GHANA, Accra — Leaders from West African countries continue this week in a regional summit under the regional block Economic Community of West African States (ECOWAS) to discuss the possibility of forming a united military force to fight Boko Haram.
Speaking to Reuters on Friday January 16, Ghana’s President John Mahama and chairman of the ECOWAS said the regional body would be seeking the support of the African Union in this endeavour.
“We are increasingly getting to the point where probably a regional or a multinational force is coming into consideration,” President Mahama told a news conference.
“Terrorism is like a cancer and if we don’t deal with it will keep going. It threatens everybody in the sub region. When it comes to terrorism nobody is too far or too near,” Reuters quoted the president as saying.
Boko Haram is currently the biggest security threat to Nigeria where the outlawed militia group has carried out several terrorist attacks recently crossing into Cameroon and Niger.
Following Boko Haram’s worst attack in Bago, Borno state where amnesty International estimated that 2000 people had been killed, Catholic Archbishop Ignatius Kaigama called for international support to help fight terrorism in Nigeria.
“We certainly need help to overcome this terrorist group because they seem to be expanding and growing more sophisticated in their approach,” the and they are claiming lives and displacing so many Nigerians,” the archbishop said.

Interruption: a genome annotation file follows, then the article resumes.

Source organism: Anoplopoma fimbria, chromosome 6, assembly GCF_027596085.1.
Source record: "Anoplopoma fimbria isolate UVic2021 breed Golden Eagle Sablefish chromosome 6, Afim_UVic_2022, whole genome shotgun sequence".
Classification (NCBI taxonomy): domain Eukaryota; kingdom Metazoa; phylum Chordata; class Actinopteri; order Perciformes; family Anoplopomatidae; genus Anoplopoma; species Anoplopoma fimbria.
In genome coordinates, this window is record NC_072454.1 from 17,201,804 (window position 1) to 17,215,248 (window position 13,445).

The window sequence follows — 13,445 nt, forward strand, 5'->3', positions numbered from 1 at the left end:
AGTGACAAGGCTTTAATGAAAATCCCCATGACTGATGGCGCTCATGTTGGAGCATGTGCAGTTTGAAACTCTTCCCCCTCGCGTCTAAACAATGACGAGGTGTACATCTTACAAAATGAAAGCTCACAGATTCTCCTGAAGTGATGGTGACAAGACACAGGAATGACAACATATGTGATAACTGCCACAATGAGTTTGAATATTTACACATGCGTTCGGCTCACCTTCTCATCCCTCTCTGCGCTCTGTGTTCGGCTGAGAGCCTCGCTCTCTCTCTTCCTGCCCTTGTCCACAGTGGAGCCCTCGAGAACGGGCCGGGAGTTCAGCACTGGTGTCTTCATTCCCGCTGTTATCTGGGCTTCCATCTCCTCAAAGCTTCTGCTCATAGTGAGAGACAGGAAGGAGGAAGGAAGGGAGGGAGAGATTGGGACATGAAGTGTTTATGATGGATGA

Archbishop Kaigama urged the international community to show the same spirit of support they had shown following the recent terrorist attacks in France.
Further, many in West Africa have questioned the international community on their silence on Boko Haram. They see that while efforts are concentrating support for France, which only saw 16 victims, no conscious effort has been made to extend courtesy to the Nigerian problem.
This and other factors relating to the growing sophistication of Boko Haram has caused many to hold on to the belief that the U.S. and the EU may be supporting Boko Haram, in a effort to destabilize a growing Nigerian economy.
Nigeria overtook South Africa, which is still a minority white dominated economy, in 2014 to become the biggest economy on the continent. Many are afraid that Nigeria’s success may have attracted the interests of forces that intend to keep Africa as their backyard lawn for the supply of raw materials.
Most Leaders at the summit have expressed an interest in supplying Nigeria with a Peace Keeping Force to root out Boko Haram once and for all. At the same time, polls across the African continent suggest that strong suspicion is growing about European countries and the U.S. especially in their meddling with Africa’s advancement.